18 July 2008 The millimeter-wave bolometric interferometer (MBI)
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We report on the design and tests of a prototype of the Millimeter-wave Bolometric Interferometer (MBI). MBI is designed to make sensitive measurements of the polarization of the cosmic microwave background (CMB). It combines the differencing capabilities of an interferometer with the high sensitivity of bolometers at millimeter wavelengths. The prototype, which we call MBI-4, views the sky directly through four corrugated horn antennas. MBI ultimately will have ~ 1000 antennas. These antennas have low sidelobes and nearly symmetric beam patterns, so spurious instrumental polarization from reflective optics is avoided. The MBI-4 optical band is defined by filters with a central frequency of 90 GHz. The set of baselines, determined by placement of the four antennas, results in sensitivity to CMB polarization fluctuations over the multipole range ℓ = 150 - 270. The signals are combined with a Fizeau beam combiner and interference fringes are detected by an array of spider-web bolometers. In order to separate the visibility signals from the total power detected by each bolometer, the phase of the signal from each antenna is modulated by a ferrite-based waveguide phase shifter. Initial tests and observations have been made at Pine Bluff Observatory (PBO) outside Madison, WI.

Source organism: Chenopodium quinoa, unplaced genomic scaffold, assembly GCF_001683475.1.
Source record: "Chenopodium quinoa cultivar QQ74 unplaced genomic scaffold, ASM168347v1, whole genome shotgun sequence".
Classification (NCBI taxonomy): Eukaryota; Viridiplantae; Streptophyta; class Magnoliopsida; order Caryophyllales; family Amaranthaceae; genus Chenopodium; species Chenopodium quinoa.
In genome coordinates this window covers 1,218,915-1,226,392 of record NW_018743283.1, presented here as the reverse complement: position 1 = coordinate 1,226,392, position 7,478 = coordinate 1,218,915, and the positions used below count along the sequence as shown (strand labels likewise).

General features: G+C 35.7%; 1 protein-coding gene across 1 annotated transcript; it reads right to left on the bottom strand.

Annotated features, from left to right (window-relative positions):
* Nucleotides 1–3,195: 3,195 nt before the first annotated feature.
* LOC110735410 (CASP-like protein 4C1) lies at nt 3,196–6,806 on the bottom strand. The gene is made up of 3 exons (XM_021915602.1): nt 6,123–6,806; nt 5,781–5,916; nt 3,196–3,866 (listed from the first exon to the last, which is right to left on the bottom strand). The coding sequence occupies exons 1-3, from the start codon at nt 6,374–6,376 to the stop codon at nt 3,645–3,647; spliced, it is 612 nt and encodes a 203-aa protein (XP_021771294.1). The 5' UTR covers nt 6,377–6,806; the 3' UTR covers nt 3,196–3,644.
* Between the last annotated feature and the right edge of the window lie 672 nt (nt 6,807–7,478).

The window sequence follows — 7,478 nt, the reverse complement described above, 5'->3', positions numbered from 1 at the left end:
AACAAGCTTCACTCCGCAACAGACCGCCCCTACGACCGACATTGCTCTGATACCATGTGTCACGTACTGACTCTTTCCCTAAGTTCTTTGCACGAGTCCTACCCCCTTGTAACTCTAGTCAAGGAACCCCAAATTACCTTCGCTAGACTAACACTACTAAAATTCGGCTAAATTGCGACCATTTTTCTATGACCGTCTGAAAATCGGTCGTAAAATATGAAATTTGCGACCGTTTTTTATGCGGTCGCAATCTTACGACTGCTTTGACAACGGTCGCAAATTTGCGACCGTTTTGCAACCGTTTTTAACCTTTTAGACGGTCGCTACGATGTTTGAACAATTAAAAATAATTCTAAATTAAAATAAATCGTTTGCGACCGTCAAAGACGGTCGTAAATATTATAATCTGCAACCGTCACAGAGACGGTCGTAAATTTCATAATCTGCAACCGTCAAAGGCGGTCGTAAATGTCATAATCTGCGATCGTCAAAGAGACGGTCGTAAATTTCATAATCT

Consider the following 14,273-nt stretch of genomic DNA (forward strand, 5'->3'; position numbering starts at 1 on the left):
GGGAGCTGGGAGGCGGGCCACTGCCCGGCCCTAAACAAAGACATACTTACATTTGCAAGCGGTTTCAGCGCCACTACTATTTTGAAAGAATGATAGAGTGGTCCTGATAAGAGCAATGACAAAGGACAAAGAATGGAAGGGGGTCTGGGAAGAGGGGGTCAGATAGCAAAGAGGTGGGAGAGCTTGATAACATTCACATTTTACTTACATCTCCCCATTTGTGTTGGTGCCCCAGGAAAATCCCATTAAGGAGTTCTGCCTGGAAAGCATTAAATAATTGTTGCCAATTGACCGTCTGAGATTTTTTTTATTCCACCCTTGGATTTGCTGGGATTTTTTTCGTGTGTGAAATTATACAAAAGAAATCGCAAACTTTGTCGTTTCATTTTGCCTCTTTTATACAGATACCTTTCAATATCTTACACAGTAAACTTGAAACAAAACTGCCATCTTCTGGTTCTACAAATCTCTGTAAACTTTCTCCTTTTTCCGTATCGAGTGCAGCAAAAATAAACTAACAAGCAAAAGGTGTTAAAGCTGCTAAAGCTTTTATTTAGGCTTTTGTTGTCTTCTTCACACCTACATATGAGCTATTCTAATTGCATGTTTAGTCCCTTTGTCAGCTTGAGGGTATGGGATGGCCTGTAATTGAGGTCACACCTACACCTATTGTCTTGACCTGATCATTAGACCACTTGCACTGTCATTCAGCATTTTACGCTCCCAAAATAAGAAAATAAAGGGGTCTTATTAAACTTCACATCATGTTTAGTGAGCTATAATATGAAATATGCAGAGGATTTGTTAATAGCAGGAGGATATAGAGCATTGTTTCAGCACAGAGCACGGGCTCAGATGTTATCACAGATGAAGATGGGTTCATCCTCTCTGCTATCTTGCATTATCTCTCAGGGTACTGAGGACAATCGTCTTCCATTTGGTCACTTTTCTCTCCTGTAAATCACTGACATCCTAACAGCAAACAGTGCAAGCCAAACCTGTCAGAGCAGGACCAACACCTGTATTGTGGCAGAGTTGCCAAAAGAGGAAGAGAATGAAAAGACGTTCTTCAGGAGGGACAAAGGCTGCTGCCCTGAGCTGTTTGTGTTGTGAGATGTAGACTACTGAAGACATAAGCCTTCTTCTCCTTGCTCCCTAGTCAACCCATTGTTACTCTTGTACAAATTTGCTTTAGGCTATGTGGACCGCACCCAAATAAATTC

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Gregory S. Tucker, Gregory S. Tucker, Andrei L. Korotkov, Andrei L. Korotkov, Amanda C. Gault, Amanda C. Gault, Peter O. Hyland, Peter O. Hyland, Siddharth Malu, Siddharth Malu, Peter T. Timbie, Peter T. Timbie, Emory F. Bunn, Emory F. Bunn, Brian G. Keating, Brian G. Keating, Evan Bierman, Evan Bierman, Créidhe O'Sullivan, Créidhe O'Sullivan, Peter A. R. Ade, Peter A. R. Ade, Lucio Piccirillo, Lucio Piccirillo, } "The millimeter-wave bolometric interferometer (MBI)", Proc. SPIE 7020, Millimeter and Submillimeter Detectors and Instrumentation for Astronomy IV, 70201M (18 July 2008); doi: 10.1117/12.788463; https://doi.org/10.1117/12.788463

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